December 2008 | Commentary | Supply Chain Perspectives

Managing Data One Byte at a Time

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Increasing connectivity, largely a result of the Internet and the facility with which we collect data, has changed the pace and relationships of business. To a great extent, local business no longer exists, as all commerce and trade is tied together by information. This is evident as the world's economy stumbles.

Business is, quite simply, acting like a single organism, where each element impacts the other. We appear to lack understanding in regulating data within the business process. Specifically, global supply chains are at risk because companies poorly judge intelligent data.

To take action we need to know infinitely more than we used to know. We need three things: more data (when a specific container passes security in a Los Angeles seaport); more reliable data (secure, clear, and non-redundant information); and better systems for processing that data (a combination of good software and hardware).

CRUNCHING DATA

Years ago, we lived quite comfortably with megabytes of information, and were rather astounded when we crept up to gigabytes. Today, many of us reside in a flush of data numbered in terabytes.

The world of data consists of more than terabytes. There are petabytes, which lead to petaflops or the processing capacity of supercomputers manufactured by IBM and Cray Inc. These data dynamos run more than one quadrillion calculations per second.

Such scale may be difficult to comprehend, but this staggering connectivity to myriad processes and information presents a tremendous business upside. Connectivity in big bytes is a competitive differentiator.

Google, a great data hog, uses tens of thousands of servers to digest 20 petabytes of data daily. That's a lot of searching and video playing. More and more businesses are consuming this level of data, whether they like it or not.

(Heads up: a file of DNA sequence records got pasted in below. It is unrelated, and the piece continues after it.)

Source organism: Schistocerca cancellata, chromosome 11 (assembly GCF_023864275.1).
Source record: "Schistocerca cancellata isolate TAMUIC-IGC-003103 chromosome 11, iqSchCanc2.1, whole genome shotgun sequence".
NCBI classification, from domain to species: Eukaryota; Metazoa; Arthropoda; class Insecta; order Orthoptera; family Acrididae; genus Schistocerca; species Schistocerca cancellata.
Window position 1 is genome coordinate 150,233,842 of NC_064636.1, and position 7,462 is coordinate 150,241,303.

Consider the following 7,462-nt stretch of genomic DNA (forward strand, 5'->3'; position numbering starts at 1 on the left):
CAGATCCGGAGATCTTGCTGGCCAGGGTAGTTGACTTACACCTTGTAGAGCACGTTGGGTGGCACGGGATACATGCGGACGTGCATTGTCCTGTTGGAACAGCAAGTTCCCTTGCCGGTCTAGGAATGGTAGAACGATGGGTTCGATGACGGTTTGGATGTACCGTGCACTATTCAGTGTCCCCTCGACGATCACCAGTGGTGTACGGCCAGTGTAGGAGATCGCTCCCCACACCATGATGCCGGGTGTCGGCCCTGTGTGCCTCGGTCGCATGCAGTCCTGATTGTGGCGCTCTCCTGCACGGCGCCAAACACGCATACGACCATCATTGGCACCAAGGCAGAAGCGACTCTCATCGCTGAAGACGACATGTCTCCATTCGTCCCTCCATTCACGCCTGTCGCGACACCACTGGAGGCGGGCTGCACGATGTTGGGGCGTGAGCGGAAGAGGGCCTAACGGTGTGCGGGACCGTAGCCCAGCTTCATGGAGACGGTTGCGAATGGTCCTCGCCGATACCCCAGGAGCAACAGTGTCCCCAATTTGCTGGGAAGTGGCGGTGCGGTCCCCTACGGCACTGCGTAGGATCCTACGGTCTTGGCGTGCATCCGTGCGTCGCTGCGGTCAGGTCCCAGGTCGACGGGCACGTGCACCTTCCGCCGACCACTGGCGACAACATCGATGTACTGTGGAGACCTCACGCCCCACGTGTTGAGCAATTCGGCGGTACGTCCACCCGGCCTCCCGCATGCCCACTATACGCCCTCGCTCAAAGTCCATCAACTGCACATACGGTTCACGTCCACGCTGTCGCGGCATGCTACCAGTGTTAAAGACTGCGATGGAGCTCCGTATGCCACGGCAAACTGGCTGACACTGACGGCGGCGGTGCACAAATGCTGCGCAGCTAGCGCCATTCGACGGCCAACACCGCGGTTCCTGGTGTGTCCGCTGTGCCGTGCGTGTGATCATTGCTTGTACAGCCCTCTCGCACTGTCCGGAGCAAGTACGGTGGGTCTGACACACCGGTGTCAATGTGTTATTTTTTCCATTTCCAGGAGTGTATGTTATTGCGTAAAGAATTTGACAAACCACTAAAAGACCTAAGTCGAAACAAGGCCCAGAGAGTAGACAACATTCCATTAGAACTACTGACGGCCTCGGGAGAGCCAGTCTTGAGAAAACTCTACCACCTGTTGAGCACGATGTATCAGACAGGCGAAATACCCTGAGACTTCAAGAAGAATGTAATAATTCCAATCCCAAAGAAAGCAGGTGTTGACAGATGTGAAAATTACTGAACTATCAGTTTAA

The capacity to gather information, and act on it, is relevant to transportation and logistics, on smaller scales. A truck used to simply fill up on gas, oil, and air. Now it fills up on data, much of which connects the driver's work and the vehicle's behavior to broader supply and demand flows. Today, a truck is nothing less than a moving data warehouse.

This flood of information will only continue. Beyond petabytes, the world of exabytes, or one quintillion bytes, now looms. Five exabytes, according to the UC Berkeley School of Information, would contain all the words ever spoken by people (including presidential candidates).

The very notion of exabytes is terrifying, and a new word—exaflood—has been created simply to describe the coming data torrent. The sum tide of collecting, processing, and saving these raging rivers of data is connectivity.

ARE WE READY?

But the question remains whether we are prepared to manage this connectivity. An ounce of prevention is worth a pound of cure, but are we anticipating the need for new levels of data management?

The downside of connectivity is that we are obligated to use these vast amounts of data, often at a great waste of time and money. Data management carries three responsibilities: making sure it's necessary, managing it expeditiously, and using it wisely.

This is a tall order, because regardless of how well we collect data, garbage in is still garbage out. It is all a matter of accessing more data intelligently. And that is no small matter.

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